This experiment has not involved live plants, I specifically placed the samples on my garage roof or a flat stone surface. At this stage, without further evidence forthcoming (And I can’t find any), the idea that plants are necessary for the bleaching is wrong. Why use plants when you have lye and sunlight? Or rather, what difference could they possibly make?

The reason why such ideas get traction is tha that like so many other things, information about bleaching of linen is a gigantic game of Chinese whispers. The internet has turned up alleged recipes involving everything from cow dung to moonlight, and of course nobody can be bothered to give their sources. The more sensible suggestions include the use of lye or urine, and the lye certainly works, but hordes of people out there basically rely on what they read in some old book. Here’s a hint – not everything you read in a book is true! And even if they give a source you have to check the source, there’s lots of books claiming that Atlantis was real which have lots of sources, but when you look closely you realise the sources are wrong or don’t say what they thing.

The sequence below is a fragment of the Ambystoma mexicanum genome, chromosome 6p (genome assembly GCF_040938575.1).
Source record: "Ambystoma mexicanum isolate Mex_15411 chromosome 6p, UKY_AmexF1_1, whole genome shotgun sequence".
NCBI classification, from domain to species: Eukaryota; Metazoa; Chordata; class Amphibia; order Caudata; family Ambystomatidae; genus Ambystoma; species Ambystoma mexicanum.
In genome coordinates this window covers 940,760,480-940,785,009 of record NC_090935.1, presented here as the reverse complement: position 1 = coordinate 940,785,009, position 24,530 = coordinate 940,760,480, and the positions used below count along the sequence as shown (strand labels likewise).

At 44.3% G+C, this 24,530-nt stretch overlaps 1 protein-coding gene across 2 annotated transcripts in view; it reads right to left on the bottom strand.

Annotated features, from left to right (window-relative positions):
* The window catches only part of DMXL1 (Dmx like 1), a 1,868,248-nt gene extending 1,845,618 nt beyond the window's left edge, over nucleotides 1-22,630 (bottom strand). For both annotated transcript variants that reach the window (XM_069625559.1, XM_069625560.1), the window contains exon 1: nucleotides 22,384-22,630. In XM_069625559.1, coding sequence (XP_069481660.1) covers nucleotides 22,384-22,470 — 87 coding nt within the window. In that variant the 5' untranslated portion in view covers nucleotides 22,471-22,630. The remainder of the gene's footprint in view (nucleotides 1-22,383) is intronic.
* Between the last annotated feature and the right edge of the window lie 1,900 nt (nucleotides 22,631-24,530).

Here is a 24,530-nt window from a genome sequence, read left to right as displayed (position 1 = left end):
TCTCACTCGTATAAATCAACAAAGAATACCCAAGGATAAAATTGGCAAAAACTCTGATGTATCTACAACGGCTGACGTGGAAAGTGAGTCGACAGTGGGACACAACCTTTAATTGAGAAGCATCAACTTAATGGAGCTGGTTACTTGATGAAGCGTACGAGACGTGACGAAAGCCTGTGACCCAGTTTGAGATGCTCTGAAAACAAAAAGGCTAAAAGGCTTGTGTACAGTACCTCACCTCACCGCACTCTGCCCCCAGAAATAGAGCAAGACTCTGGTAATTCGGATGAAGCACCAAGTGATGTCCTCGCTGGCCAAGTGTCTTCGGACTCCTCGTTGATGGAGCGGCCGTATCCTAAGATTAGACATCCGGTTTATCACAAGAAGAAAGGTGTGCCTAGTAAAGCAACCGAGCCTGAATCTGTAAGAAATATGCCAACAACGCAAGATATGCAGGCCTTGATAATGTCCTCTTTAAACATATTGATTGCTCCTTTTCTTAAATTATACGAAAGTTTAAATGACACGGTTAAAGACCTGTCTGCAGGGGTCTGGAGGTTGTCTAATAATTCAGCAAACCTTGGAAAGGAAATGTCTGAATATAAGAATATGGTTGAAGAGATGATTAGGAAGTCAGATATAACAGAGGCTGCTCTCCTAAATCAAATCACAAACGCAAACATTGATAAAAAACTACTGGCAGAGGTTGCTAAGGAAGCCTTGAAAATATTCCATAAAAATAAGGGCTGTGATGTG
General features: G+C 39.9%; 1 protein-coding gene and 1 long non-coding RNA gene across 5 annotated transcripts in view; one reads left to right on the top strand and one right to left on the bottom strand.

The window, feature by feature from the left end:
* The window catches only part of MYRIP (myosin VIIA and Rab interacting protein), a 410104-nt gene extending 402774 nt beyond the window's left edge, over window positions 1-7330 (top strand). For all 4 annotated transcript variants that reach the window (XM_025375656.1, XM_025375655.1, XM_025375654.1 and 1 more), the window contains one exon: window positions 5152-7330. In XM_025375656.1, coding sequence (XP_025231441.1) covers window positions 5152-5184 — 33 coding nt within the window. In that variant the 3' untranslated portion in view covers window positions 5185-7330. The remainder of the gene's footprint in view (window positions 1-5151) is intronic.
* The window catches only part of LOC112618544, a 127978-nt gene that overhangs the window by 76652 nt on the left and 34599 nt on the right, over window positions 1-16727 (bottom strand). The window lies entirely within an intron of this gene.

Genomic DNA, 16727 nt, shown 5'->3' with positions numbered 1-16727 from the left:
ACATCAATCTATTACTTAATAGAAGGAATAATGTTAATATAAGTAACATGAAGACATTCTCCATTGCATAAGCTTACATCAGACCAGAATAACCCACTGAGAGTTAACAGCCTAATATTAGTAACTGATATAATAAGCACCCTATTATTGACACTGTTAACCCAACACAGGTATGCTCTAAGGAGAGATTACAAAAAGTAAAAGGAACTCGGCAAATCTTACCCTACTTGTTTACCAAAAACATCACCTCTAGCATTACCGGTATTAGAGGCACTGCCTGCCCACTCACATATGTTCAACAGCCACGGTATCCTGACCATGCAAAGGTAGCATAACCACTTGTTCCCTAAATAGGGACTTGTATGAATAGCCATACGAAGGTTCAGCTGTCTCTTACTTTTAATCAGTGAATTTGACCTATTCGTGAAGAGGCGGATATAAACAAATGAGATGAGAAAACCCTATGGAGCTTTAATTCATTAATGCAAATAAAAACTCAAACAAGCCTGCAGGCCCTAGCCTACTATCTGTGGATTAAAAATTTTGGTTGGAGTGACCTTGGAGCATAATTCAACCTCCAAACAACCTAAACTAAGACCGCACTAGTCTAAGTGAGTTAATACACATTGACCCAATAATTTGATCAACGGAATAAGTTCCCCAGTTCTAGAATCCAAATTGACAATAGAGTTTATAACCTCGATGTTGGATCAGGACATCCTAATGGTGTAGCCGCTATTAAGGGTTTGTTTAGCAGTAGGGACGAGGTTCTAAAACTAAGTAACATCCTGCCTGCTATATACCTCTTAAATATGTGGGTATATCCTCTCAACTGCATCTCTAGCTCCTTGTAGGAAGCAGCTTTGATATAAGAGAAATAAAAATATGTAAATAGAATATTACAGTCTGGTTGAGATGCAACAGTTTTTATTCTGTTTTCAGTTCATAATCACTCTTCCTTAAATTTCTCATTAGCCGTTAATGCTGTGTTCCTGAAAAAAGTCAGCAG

Now, onto the real sources and useful information:
This article in the World Journal of Urology says that even the Romans collected urine for use in bleaching sheets:

Improvements in bleaching in the 18th century, JSTOR article, with reference to F. Home “Experiments on Bleaching”, Edinburgh 1756
But this article

Click to access v27-2%20p107-113.pdf